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Friday August 12th

UNC theater graduate, Estes Tarver, in the spotlight

His colleagues agree that Estes Tarver deserves a standing ovation.

While staging his acting career amidst greats like Oscar-winner Colin Firth and writing quirkily murderous characters, Tarver still manages to participate in local theater.

The actor — who graduated from UNC’s graduate theater program in 2007 — has performed in a host of local productions and is currently directing and producing an original feature-length film.

This year, Tarver established a production company, Hushpuppy Media, in Raleigh where he writes and produces his own material.

“I love to act, but it’s so on and off,” he said. “Being able to create your own work is a real bonus.”

But Tarver has been lucky.

He is playing a supporting role in “Arthur Newman, Golf Pro,” which is expected to be released next year. The film was shot in Raleigh and stars British actors Colin Firth and Emily Blunt.

Tarver, who’s had roles on shows filmed in North Carolina like “Dawson’s Creek” and “One Tree Hill,” said he is excited to move up in the acting world.

In the meantime, he is focusing on his original work.

Hushpuppy Media has sold four commercials to national companies like Walgreens, and Tarver’s first feature length film, “Mrs. Wildermuth,” will begin shooting next fall.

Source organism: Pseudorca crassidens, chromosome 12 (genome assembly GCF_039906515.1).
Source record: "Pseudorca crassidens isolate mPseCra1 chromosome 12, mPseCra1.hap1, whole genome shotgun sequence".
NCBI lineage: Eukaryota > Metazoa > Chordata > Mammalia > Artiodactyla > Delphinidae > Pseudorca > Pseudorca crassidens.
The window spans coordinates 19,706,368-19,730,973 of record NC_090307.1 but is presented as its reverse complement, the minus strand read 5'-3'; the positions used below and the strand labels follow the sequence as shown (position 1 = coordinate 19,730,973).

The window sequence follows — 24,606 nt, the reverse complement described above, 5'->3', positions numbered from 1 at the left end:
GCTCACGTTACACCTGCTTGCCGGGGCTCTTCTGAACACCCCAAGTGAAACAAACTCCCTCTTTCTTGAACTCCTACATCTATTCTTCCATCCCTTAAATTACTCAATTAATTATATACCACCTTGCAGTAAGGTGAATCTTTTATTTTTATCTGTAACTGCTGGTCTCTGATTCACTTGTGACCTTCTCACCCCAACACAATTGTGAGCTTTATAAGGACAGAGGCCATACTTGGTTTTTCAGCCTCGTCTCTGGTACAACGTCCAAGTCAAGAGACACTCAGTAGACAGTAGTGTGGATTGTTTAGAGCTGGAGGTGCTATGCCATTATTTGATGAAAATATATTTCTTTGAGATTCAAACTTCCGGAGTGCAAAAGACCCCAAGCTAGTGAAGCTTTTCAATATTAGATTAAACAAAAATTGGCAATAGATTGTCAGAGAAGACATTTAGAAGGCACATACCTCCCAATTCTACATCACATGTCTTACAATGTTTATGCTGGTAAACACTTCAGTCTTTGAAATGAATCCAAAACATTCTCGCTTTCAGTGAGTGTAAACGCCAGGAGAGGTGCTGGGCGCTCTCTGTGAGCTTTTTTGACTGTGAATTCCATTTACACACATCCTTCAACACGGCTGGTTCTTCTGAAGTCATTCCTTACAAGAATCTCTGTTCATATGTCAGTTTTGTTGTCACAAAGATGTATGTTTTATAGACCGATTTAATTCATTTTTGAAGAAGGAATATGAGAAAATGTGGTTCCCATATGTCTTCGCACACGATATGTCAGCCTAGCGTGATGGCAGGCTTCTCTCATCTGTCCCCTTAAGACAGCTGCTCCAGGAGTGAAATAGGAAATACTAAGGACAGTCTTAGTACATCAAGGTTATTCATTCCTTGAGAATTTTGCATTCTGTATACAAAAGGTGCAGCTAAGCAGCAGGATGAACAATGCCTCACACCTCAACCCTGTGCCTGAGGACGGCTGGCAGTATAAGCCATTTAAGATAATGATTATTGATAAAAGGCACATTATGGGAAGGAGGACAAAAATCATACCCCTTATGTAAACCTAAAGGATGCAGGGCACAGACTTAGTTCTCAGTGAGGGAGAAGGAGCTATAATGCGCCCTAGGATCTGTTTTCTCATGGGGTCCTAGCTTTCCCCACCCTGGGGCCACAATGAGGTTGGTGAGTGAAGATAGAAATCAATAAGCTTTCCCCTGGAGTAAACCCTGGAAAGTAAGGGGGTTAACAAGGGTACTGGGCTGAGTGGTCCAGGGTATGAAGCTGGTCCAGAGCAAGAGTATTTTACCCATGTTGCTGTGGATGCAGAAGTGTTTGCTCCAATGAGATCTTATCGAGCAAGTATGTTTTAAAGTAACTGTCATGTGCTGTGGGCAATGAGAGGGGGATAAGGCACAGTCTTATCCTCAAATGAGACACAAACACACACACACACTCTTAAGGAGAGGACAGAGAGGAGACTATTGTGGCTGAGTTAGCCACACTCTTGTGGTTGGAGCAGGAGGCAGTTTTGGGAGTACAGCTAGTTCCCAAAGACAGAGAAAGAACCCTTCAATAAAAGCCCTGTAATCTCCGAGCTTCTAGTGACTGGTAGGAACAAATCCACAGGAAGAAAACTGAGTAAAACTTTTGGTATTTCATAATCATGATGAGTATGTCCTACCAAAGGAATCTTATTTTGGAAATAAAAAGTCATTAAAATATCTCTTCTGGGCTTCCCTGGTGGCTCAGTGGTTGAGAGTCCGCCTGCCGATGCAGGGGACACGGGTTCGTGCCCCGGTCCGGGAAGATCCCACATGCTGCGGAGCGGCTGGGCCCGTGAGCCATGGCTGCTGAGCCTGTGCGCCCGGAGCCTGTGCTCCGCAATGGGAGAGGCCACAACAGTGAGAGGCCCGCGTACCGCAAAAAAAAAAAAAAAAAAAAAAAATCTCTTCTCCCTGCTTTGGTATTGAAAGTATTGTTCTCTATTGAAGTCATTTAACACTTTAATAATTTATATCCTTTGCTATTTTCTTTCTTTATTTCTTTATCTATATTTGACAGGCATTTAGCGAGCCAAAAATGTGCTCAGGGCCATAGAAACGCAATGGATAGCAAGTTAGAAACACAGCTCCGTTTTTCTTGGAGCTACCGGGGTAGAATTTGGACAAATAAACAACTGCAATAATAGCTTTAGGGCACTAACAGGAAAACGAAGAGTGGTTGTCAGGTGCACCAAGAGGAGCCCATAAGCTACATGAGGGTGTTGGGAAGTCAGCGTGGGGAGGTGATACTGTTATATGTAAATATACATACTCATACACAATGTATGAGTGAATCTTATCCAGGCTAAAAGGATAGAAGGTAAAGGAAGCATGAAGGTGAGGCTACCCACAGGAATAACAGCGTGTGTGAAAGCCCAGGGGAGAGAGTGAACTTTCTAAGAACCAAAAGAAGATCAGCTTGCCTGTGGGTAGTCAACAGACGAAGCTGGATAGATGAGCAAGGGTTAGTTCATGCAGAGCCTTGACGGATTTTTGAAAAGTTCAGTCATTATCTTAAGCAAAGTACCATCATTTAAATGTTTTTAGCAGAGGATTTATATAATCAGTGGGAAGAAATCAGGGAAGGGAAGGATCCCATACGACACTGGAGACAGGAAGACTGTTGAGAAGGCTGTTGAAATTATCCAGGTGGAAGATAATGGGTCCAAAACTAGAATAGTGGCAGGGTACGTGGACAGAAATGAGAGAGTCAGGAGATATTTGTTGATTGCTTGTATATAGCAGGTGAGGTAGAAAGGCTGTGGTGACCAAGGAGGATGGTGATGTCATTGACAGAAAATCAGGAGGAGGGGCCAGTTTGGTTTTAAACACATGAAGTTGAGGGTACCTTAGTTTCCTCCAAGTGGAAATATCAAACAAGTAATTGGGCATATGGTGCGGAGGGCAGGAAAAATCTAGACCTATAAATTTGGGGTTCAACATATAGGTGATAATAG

The film follows a baker who is also a hit woman.

“It’s a dark comedy about this cute old lady who gets into a lot of mischief but is a good person deep down,” Tarver said.

Playing the lead in “Mrs. Wildermuth” is Joan Darling, a retired UNC professor and an Emmy-nominated director.

She was the first female director to be nominated for an Emmy.

She is best known for directing an episode of “Mary Tyler Moore” called “Chuckles Bites the Dust,” renowned as one of the funniest episodes in television history.

Darling taught Tarver at UNC and directed him in PlayMakers Repertory Company productions.

“I loved working with Estes,” Darling said. “He worked his head off.”

Tarver said that the script came close to being chosen by the Sundance Institute’s Screenwriters Lab — a writer’s workshop that helps independent screenwriters produce their films.

But it was not selected, and Tarver said he has to raise about $90,000 to produce the film.

Tarver is also an audition coach for children aged 8 and up at Raleigh’s North Carolina Theatre Conservatory, where he has helped young actors get roles in television shows and movies.

He said that one of his students just booked six episodes of “Eastbound and Down” and others are landing major film roles.

Tarver also recently acted in the Carrboro ArtsCenter’s “Halloween Shorts,” and in the UNC Writing for the Screen and Stage program’s “Long Story Shorts.”

Dana Coen, director of the Writing for the Screen and Stage program, said he was pleased with Tarver’s work in the festival.

“He turned out to be the ultimate professional,” Coen said.

Darling said that Tarver’s organized follow-through allows him to take on challenging projects.

“He has a passion to function as an artist and also as a businessman,” Darling said.

“He’s an extraordinary talent, and he’s an extraordinary person.”

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